A comparison between how the subjects fixated during this segment when the sound was on and off (Figure 6), illustrates a similar pattern of having eyes fixate in different AOIs when sound was on and off, except for Subject 1. Given the length of this sequence, the focus on three main AOIs for all subjects in the sound off condition is interesting in its consistency. However, even though the fixation data averages out to no difference between sound on and off, each of our subjects had a different response when sound was on—from fixating in all of the AOIs by Subject 4 to just staying longer on the same AOIs for Subject 1. The variation between sound on and off for this sequence may simply be an artefact of camera and figure motion, where shifts in the location of the protagonists’ faces on the screen can result in fixations in non-dominant AOIs (Mital et al. 2011, 19). However, the fact that these shifts did not occur in both conditions indicates that there is something different about those shifts when sound is on and the viewer can hear the dialogue. This is the only sequence where there was a significant difference in total time spent fixated in AOIs 5 and 6. The much lower time spent on key AOIs when sound was off suggests the subjects were looking to the periphery of the screen and did not look as much to the nine central AOIs.
Relating Eye Tracking Findings to Film Aesthetics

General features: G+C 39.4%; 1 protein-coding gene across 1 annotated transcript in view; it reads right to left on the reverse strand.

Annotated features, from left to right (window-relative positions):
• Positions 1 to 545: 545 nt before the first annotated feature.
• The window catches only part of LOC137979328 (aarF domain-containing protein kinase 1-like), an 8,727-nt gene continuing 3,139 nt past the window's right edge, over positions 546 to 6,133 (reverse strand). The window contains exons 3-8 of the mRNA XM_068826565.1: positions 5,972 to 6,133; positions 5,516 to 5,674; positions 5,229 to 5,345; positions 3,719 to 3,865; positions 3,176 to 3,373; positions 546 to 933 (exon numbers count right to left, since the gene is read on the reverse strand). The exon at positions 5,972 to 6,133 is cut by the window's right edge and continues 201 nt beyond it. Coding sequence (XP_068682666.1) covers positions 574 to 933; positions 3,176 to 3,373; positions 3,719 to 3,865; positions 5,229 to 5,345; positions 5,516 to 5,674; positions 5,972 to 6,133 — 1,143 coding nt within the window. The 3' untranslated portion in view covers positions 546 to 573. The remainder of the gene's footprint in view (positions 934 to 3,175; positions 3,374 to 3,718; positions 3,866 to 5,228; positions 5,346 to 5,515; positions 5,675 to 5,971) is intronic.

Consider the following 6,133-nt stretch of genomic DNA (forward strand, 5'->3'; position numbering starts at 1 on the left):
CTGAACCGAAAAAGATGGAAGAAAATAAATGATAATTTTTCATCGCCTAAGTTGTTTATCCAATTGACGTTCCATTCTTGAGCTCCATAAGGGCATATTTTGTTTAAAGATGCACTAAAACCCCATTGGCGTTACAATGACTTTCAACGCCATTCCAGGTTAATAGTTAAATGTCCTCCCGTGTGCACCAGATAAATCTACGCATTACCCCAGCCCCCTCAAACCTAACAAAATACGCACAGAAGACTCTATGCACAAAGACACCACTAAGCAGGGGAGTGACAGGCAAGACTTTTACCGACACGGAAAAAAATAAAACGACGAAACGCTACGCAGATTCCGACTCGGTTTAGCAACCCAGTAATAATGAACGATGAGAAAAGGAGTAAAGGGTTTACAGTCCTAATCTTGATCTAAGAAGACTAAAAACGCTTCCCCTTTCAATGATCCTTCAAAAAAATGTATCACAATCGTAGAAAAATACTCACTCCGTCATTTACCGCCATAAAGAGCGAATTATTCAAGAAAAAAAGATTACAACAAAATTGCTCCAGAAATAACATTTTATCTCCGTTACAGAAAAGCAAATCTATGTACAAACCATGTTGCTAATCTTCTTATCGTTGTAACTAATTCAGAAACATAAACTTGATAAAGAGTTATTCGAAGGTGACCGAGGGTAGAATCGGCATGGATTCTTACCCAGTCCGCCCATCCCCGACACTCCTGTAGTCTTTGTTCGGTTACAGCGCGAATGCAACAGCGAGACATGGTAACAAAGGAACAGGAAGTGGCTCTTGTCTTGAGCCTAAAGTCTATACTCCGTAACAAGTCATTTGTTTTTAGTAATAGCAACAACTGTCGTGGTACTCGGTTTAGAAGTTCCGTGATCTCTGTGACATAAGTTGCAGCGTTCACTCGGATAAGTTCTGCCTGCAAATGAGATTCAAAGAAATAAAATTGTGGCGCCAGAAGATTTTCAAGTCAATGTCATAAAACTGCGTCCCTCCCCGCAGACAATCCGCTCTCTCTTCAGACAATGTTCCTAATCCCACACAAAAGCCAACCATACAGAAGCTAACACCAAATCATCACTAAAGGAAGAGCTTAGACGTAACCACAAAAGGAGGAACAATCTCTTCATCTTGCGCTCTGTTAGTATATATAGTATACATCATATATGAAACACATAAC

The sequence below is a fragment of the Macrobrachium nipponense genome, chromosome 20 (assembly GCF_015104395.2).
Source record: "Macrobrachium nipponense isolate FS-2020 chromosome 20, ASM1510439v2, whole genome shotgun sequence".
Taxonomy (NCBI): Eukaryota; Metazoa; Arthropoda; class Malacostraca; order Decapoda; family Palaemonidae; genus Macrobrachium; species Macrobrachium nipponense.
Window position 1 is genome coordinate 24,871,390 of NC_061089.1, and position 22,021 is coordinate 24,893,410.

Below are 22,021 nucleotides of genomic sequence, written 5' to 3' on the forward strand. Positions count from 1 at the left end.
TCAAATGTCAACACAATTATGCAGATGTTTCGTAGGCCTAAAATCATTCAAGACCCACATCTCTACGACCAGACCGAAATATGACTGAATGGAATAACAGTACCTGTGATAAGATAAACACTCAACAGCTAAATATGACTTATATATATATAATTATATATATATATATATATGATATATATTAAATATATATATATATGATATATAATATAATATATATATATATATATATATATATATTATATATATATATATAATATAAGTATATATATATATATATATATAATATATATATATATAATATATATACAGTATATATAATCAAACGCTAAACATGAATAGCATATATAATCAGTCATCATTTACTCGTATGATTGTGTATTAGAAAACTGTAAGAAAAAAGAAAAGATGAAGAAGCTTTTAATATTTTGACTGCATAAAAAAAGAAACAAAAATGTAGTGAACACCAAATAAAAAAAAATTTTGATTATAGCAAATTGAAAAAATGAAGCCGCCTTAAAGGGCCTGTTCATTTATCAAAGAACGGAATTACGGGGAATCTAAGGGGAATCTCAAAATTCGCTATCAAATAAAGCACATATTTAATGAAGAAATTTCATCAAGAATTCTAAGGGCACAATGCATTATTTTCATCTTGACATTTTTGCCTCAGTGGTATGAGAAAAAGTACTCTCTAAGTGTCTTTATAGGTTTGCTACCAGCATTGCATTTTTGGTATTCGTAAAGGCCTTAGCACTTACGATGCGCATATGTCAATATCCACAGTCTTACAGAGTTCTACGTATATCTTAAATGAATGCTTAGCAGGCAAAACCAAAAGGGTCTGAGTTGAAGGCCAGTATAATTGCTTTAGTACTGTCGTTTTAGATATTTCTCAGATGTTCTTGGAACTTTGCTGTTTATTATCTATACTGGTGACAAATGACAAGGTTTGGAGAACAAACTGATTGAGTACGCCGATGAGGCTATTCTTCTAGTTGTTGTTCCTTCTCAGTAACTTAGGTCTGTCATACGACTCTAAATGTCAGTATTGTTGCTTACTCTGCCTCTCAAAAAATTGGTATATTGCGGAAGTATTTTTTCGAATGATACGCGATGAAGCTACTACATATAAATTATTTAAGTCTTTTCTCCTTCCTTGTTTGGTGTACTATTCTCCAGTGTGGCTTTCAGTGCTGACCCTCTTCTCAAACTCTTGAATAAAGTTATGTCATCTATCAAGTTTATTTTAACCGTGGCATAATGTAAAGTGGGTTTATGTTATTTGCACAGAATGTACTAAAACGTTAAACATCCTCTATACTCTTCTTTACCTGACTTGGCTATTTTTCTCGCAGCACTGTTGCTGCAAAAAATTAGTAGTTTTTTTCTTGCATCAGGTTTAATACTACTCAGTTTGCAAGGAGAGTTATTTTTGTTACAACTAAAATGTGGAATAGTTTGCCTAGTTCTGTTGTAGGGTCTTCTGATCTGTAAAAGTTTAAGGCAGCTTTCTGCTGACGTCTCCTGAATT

Our qualitative, exploratory analysis of gaze patterns in Saving Private Ryan has used eye tracking to offer an empirical account of cognitive-perceptual processing that includes sound and attends closely to audio-visual cues in the film’s stylistic system. In this way we have sought both to redress the limitations of theoretical approaches to film analysis that privilege inferential cognitive processes and to counterbalance the tendency of empirical studies to neglect the role of screen aesthetics in informing audience responses. In particular, we have built on existing work on eye tracking by taking account of how the aesthetic and experiential deployment of sound might affect perceptual processing, given that sound waves have “palpable force,” which means that sound seems “more materialized, more concrete, and more present to our experience than what we can see” (Sobchack 2005, 7). We have worked from the premise that expectations regarding character and narrative are chief among the ways that screen texts engage audiences in the construction of meaning, yet we have also acknowledged that the process of meaning-making is informed by aesthetic cues and by physiological sense-making, which is in part involuntary. The dangerous and chaotic Omaha Beach scene is what Man-Fung Yip refers to as an “intensified sensory environment” in which, “as a concrete visual and visceral force rather than a mere vehicle for semiotic signification, film violence offers an intensity of raw, immediate sensation that powerfully engages the eye and body of the spectator” (2014, 78). Like Yip, our interest has been sustained by “the complex interplay between the capacity of the human body and the resources of the cinematic medium” (2014, 89).